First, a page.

#trending

Screen Shot 2014-04-06 at 6.09.41 PM

Racism is a covert agent in our lives. Some claim that it is invisible to them; completely hidden. It is very infrequent that racism openly reveals itself for long enough to be identified, before disappearing, cloaked in discussions about “culture,” “socio-economics,” “sensitivity,” or “history.” Online prostitution is one venue where structural racism can be seen in plain sight.

That’s why I researched online prostitution in New York City for my college thesis. With the help of websites like Backpage.com and Craigslist.com, I became acquainted with the underground sex industry, where the value of a woman is in plain sight. Her worth is advertised without a hint of political correctness. No excuses are made about class, schooling or occupation. Every woman is simply a scantily-clad commodity who, with the click of a mouse, is deemed wanted or unwanted for purchase.

Although the playing field is leveled in that regard, race manages to be the biggest dividing line between the women who are highly prized and those who are practically worthless. I learned that online men are willing to pay the highest premium for “whiteness.” This is evident in the word choices white women use to self-advertise. The sex workers who charge the highest fees describe themselves as “blue-eyed,” “blonde,” “brunette,” “the girl next door,” “the Playboy-type,” or simply a “white girl.” Occasionally, white women refer to themselves as “hot” or “busty,” but more often they are “All-American.” These are the Barbies: perfect by definition and valuable.

 

 

 

Women of color, on the other hand, know that being black offers them very little bargaining power in the market. To compete in the online sex industry, black women use references to their assets to distinguish themselves from other minority women by describing themselves as having a “big booty,” being a “freak,” “exotic,” “mixed,” “curvy,” a “video-vixen,” “Caribbean,” “juicy,” “delicious” or “nasty.” I searched for descriptions that read anything along the lines of “All-American, black girl next door.” I didn’t find a single one in my research, nor do I expect to.

 

 

 

A Craigslist ad I found, “Applying to an Escort Agency (Tips/Suggestions),” illustrates this divide between white and black sex workers perfectly. It reads:

“When applying to an *upscale* agency – research other *upscale* agencies and *upscale* independent escorts – note their body types, age, race. If you are not like them or close to them, don’t apply. It’s simple business – fat, err, I mean thick girls cannot command upscale rates – black girls are RARELY considered upscale (unless you are a legitimate 10 and have caramel complexion). Again, simple business – supply & demand.”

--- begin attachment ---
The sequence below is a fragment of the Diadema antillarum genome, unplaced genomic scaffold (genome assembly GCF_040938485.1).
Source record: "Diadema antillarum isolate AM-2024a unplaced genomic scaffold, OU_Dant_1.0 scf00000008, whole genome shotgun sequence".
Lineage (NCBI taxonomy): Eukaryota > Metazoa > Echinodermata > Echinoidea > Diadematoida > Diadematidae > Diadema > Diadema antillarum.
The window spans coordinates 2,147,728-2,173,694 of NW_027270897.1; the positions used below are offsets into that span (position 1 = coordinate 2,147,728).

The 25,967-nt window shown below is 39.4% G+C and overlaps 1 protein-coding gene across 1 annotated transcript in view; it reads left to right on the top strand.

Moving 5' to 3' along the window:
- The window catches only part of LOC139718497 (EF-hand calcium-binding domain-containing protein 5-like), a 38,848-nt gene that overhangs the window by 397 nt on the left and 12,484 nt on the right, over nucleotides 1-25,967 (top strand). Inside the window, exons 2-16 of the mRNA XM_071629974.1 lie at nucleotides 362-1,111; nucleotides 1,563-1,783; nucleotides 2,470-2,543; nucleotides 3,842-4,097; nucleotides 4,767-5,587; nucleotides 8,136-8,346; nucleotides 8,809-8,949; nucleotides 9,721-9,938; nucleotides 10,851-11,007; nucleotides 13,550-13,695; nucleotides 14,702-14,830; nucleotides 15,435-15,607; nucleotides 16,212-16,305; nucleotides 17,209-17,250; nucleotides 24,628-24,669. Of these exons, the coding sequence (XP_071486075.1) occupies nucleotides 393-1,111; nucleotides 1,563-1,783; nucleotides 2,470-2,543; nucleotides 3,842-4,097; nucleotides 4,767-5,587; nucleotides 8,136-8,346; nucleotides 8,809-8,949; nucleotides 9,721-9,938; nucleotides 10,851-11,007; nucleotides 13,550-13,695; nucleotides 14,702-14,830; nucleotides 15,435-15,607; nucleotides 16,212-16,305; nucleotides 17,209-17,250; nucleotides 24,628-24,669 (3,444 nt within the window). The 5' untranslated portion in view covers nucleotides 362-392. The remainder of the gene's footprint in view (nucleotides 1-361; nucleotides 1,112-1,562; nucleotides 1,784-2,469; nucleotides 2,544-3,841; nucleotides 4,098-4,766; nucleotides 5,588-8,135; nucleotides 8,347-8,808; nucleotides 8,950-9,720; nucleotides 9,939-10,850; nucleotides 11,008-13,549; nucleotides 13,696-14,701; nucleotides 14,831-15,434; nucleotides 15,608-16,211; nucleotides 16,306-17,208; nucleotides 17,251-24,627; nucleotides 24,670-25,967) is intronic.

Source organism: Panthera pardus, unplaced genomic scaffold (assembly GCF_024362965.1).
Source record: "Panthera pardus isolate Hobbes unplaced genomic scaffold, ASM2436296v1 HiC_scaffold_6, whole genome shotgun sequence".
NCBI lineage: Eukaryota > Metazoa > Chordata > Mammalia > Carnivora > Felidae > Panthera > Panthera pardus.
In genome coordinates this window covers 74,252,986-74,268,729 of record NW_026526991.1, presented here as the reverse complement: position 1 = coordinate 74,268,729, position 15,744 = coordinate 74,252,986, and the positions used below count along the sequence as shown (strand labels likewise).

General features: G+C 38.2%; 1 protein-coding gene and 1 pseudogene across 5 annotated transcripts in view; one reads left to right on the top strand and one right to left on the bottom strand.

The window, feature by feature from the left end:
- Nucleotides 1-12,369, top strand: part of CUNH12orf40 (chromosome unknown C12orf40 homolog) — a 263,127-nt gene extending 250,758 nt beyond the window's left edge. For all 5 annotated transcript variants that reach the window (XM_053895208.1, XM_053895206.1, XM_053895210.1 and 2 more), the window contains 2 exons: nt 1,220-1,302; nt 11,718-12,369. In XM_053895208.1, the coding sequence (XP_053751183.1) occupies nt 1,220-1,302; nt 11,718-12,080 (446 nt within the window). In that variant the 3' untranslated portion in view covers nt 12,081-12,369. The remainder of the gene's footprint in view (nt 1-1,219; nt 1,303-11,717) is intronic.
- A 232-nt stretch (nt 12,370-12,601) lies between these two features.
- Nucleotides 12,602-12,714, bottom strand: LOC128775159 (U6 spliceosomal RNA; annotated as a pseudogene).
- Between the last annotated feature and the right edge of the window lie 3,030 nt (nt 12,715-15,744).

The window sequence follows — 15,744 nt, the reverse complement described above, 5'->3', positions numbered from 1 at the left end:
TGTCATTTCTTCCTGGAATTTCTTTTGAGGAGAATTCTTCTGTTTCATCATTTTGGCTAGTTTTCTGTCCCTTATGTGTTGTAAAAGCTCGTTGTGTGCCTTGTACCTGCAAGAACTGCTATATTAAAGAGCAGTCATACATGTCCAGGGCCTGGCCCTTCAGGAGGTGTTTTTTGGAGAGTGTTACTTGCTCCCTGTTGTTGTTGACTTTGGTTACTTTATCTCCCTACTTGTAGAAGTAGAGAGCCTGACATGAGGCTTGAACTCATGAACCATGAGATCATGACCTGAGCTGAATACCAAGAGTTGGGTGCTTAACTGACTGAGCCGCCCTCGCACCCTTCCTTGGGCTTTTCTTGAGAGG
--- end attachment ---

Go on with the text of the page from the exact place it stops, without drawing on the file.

Women of color may not be blonde, or brunette playmates, but we are upscale, we are classy and we are girls next door. Many of us are even born and raised “All-American.” Many believe that we have crested a post-racial wave in American history, but even a cursory visit to the Craigslist’s Casual Encounters section reveals a very different reality. Just as prostitution was criminalized and relegated to the dark underworld, racism has been sanitized with “colorblindness,” shielding us from the realities of what it means to be “colored” in this country.

Just like these minority sex workers, women of color are attuned to a heart-breaking truth that they are valued less than their white counterparts. This reality doesn’t only exist online. It’s reflected in the music industry’s divide between the All-American sweetheart, Taylor Swift, and the curvaceous, queen bee, Nicki Minaj. It’s evident in the constant references to Serena William’s “big booty” while Maria Sharapova shows off her “bikini supermodel” body on the cover of women’s magazines. It becomes apparent at the awe over Lupita Nyong’o because she is a beautiful, dark-skinned black woman who somehow made it onto a red carpet looking like a princess (obviously as astonishing as the first black president), while Jennifer Lawrence is readily accepted as a sexy “body-positive” role model. It does not take a critical eye to see that the bodies of black women are devalued not only in the sex industry but in almost every aspect of mainstream culture.

Of course, I expect rebuttal to this claim. There will be discussions about “culture”, “socio-economic status,” the fact that racism is a thing of the past and about my “sensitivity.” Perhaps there will be an argument that the sex industry is not a true reflection of our country at large. There are always “reasons” that circumvent the simple truth: America has a deeply-rooted, racist past, present and future if we do nothing to change.